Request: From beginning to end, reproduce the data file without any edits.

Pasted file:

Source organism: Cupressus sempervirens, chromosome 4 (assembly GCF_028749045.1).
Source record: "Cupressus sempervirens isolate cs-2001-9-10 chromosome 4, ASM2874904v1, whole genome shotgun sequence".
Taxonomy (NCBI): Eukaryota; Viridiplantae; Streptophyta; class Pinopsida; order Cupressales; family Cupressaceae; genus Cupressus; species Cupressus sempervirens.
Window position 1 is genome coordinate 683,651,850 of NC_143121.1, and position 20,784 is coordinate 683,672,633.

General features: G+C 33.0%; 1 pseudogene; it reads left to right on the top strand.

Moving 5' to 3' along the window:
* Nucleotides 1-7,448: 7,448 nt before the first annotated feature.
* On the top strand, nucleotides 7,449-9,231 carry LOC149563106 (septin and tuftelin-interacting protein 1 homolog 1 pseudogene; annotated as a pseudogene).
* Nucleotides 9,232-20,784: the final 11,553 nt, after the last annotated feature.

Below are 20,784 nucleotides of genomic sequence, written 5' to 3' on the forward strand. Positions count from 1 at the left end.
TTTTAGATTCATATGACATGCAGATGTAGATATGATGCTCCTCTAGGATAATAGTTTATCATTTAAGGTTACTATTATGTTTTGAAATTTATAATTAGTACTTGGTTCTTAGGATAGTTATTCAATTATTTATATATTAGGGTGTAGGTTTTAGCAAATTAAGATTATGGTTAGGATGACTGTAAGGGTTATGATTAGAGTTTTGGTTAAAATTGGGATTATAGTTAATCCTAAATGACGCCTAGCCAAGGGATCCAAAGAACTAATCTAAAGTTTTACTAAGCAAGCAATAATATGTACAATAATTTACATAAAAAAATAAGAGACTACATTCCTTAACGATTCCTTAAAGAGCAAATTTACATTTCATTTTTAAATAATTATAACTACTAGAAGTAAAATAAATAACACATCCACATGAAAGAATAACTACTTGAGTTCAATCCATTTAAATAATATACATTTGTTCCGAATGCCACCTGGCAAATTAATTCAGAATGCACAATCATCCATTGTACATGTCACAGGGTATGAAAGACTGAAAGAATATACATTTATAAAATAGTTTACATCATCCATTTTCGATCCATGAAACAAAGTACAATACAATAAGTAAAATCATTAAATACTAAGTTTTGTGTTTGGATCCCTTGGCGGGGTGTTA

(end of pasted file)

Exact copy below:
Source organism: Cupressus sempervirens, chromosome 4 (assembly GCF_028749045.1).
Source record: "Cupressus sempervirens isolate cs-2001-9-10 chromosome 4, ASM2874904v1, whole genome shotgun sequence".
Taxonomy (NCBI): Eukaryota; Viridiplantae; Streptophyta; class Pinopsida; order Cupressales; family Cupressaceae; genus Cupressus; species Cupressus sempervirens.
Window position 1 is genome coordinate 683,651,850 of NC_143121.1, and position 20,784 is coordinate 683,672,633.

General features: G+C 33.0%; 1 pseudogene; it reads left to right on the top strand.

Moving 5' to 3' along the window:
* Nucleotides 1-7,448: 7,448 nt before the first annotated feature.
* On the top strand, nucleotides 7,449-9,231 carry LOC149563106 (septin and tuftelin-interacting protein 1 homolog 1 pseudogene; annotated as a pseudogene).
* Nucleotides 9,232-20,784: the final 11,553 nt, after the last annotated feature.

Below are 20,784 nucleotides of genomic sequence, written 5' to 3' on the forward strand. Positions count from 1 at the left end.
TTTTAGATTCATATGACATGCAGATGTAGATATGATGCTCCTCTAGGATAATAGTTTATCATTTAAGGTTACTATTATGTTTTGAAATTTATAATTAGTACTTGGTTCTTAGGATAGTTATTCAATTATTTATATATTAGGGTGTAGGTTTTAGCAAATTAAGATTATGGTTAGGATGACTGTAAGGGTTATGATTAGAGTTTTGGTTAAAATTGGGATTATAGTTAATCCTAAATGACGCCTAGCCAAGGGATCCAAAGAACTAATCTAAAGTTTTACTAAGCAAGCAATAATATGTACAATAATTTACATAAAAAAATAAGAGACTACATTCCTTAACGATTCCTTAAAGAGCAAATTTACATTTCATTTTTAAATAATTATAACTACTAGAAGTAAAATAAATAACACATCCACATGAAAGAATAACTACTTGAGTTCAATCCATTTAAATAATATACATTTGTTCCGAATGCCACCTGGCAAATTAATTCAGAATGCACAATCATCCATTGTACATGTCACAGGGTATGAAAGACTGAAAGAATATACATTTATAAAATAGTTTACATCATCCATTTTCGATCCATGAAACAAAGTACAATACAATAAGTAAAATCATTAAATACTAAGTTTTGTGTTTGGATCCCTTGGCGGGGTGTTA